Usually when students are accepted into college, they jump up and down, squeal a bit and update their Facebook status to something like, “Oh em gee, guyz! I just got into my dream school!” (Alright, maybe that’s just what I did. Substituting “s” for “z” was super cool back then.) Soon-to-be MIT freshman Erin King took a different approach, however. She took her admissions letter and then rocketed it into space.

For the last several years, MIT’s been sending their admitted students acceptance letters in tubes, according to Chris Peterson, the Institute’s counselor for web communications. Peterson wrote into the website Boing Boing, saying that because 2012 is the anniversary of an old MIT balloon hack, the team put “a letter in all of the Early Action admit tubes telling them we wanted them to hack the tubes somehow.” The admissions team created a blog, Hack the Tubes 2012, to collect the responses, but it was King’s who Peterson called “the best.”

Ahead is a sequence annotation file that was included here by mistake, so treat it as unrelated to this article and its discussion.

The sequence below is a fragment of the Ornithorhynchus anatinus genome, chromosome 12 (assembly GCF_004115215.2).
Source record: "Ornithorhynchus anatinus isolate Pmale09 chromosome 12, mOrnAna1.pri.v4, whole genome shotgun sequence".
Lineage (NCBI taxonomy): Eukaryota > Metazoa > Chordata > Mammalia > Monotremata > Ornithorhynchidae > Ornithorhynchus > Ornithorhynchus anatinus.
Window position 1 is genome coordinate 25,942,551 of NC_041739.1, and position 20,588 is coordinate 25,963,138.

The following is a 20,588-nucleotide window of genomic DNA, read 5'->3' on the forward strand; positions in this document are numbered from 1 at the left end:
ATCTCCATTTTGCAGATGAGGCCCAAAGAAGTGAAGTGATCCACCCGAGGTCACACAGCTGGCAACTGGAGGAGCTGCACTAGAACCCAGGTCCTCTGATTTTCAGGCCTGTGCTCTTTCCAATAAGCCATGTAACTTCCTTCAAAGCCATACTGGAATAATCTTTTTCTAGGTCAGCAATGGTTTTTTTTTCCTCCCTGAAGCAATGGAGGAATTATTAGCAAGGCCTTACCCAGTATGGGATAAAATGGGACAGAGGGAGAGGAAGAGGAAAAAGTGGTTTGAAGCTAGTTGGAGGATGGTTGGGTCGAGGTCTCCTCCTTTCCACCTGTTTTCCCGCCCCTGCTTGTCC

Working alongside her father, Kings launched the tube into space on January 16th around 1 p.m. from Lumpkin, Georgia. The entire flight, from launch to landing, lasted nearly two hours, and Kings said the maximum altitude was approximately 91,000 feet. Using GPS-equipped ham radio transmitters, King was able to track the tube from the ground, which helped her later find the tube after it landed south of Cordele, Georgia, nearly 80 miles away.

You can see King’s project below, but I need to give this girl major props. Not only did she get into MIT, but she’s 16 years old. Sixteen and a member of the class of 2016? Amazing. Check out her work, and then take a look at some of the other “Hack the Tube” projects.